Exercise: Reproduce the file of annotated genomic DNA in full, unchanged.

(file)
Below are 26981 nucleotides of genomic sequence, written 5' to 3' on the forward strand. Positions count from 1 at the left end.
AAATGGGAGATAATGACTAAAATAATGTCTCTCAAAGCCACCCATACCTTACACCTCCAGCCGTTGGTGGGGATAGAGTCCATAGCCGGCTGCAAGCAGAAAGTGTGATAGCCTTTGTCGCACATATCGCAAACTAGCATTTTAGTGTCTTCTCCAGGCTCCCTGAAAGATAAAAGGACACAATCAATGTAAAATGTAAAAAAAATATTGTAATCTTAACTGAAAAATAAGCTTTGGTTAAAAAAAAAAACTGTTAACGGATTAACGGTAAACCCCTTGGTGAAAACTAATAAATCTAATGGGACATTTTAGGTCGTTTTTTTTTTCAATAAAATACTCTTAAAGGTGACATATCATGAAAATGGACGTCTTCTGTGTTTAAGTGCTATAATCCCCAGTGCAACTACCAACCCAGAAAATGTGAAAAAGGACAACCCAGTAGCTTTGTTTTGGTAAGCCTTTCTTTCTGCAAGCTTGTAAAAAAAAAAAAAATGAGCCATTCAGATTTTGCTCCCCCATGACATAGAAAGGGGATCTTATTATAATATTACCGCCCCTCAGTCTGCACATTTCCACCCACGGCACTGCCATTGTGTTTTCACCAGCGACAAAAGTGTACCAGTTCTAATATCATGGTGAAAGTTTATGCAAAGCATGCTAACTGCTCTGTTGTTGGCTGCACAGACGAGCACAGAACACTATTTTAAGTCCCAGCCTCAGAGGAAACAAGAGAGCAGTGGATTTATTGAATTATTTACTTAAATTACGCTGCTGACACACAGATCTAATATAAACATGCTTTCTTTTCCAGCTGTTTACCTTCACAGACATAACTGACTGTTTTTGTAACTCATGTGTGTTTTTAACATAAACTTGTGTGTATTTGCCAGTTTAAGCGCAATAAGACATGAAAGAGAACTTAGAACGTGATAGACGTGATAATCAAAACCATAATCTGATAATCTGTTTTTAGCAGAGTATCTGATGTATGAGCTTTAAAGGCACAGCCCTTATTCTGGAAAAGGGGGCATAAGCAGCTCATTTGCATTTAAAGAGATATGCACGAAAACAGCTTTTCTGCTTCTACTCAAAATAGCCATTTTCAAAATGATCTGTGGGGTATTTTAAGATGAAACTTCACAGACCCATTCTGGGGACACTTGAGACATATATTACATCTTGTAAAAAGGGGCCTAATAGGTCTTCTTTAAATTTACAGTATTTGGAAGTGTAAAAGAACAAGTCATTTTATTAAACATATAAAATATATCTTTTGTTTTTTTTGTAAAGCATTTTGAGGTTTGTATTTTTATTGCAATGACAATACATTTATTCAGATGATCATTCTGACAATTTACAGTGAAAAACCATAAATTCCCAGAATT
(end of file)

Below are 26981 nucleotides of genomic sequence, written 5' to 3' on the forward strand. Positions count from 1 at the left end.
AAATGGGAGATAATGACTAAAATAATGTCTCTCAAAGCCACCCATACCTTACACCTCCAGCCGTTGGTGGGGATAGAGTCCATAGCCGGCTGCAAGCAGAAAGTGTGATAGCCTTTGTCGCACATATCGCAAACTAGCATTTTAGTGTCTTCTCCAGGCTCCCTGAAAGATAAAAGGACACAATCAATGTAAAATGTAAAAAAAATATTGTAATCTTAACTGAAAAATAAGCTTTGGTTAAAAAAAAAAACTGTTAACGGATTAACGGTAAACCCCTTGGTGAAAACTAATAAATCTAATGGGACATTTTAGGTCGTTTTTTTTTTCAATAAAATACTCTTAAAGGTGACATATCATGAAAATGGACGTCTTCTGTGTTTAAGTGCTATAATCCCCAGTGCAACTACCAACCCAGAAAATGTGAAAAAGGACAACCCAGTAGCTTTGTTTTGGTAAGCCTTTCTTTCTGCAAGCTTGTAAAAAAAAAAAAAATGAGCCATTCAGATTTTGCTCCCCCATGACATAGAAAGGGGATCTTATTATAATATTACCGCCCCTCAGTCTGCACATTTCCACCCACGGCACTGCCATTGTGTTTTCACCAGCGACAAAAGTGTACCAGTTCTAATATCATGGTGAAAGTTTATGCAAAGCATGCTAACTGCTCTGTTGTTGGCTGCACAGACGAGCACAGAACACTATTTTAAGTCCCAGCCTCAGAGGAAACAAGAGAGCAGTGGATTTATTGAATTATTTACTTAAATTACGCTGCTGACACACAGATCTAATATAAACATGCTTTCTTTTCCAGCTGTTTACCTTCACAGACATAACTGACTGTTTTTGTAACTCATGTGTGTTTTTAACATAAACTTGTGTGTATTTGCCAGTTTAAGCGCAATAAGACATGAAAGAGAACTTAGAACGTGATAGACGTGATAATCAAAACCATAATCTGATAATCTGTTTTTAGCAGAGTATCTGATGTATGAGCTTTAAAGGCACAGCCCTTATTCTGGAAAAGGGGGCATAAGCAGCTCATTTGCATTTAAAGAGATATGCACGAAAACAGCTTTTCTGCTTCTACTCAAAATAGCCATTTTCAAAATGATCTGTGGGGTATTTTAAGATGAAACTTCACAGACCCATTCTGGGGACACTTGAGACATATATTACATCTTGTAAAAAGGGGCCTAATAGGTCTTCTTTAAATTTACAGTATTTGGAAGTGTAAAAGAACAAGTCATTTTATTAAACATATAAAATATATCTTTTGTTTTTTTTGTAAAGCATTTTGAGGTTTGTATTTTTATTGCAATGACAATACATTTATTCAGATGATCATTCTGACAATTTACAGTGAAAAACCATAAATTCCCAGAATT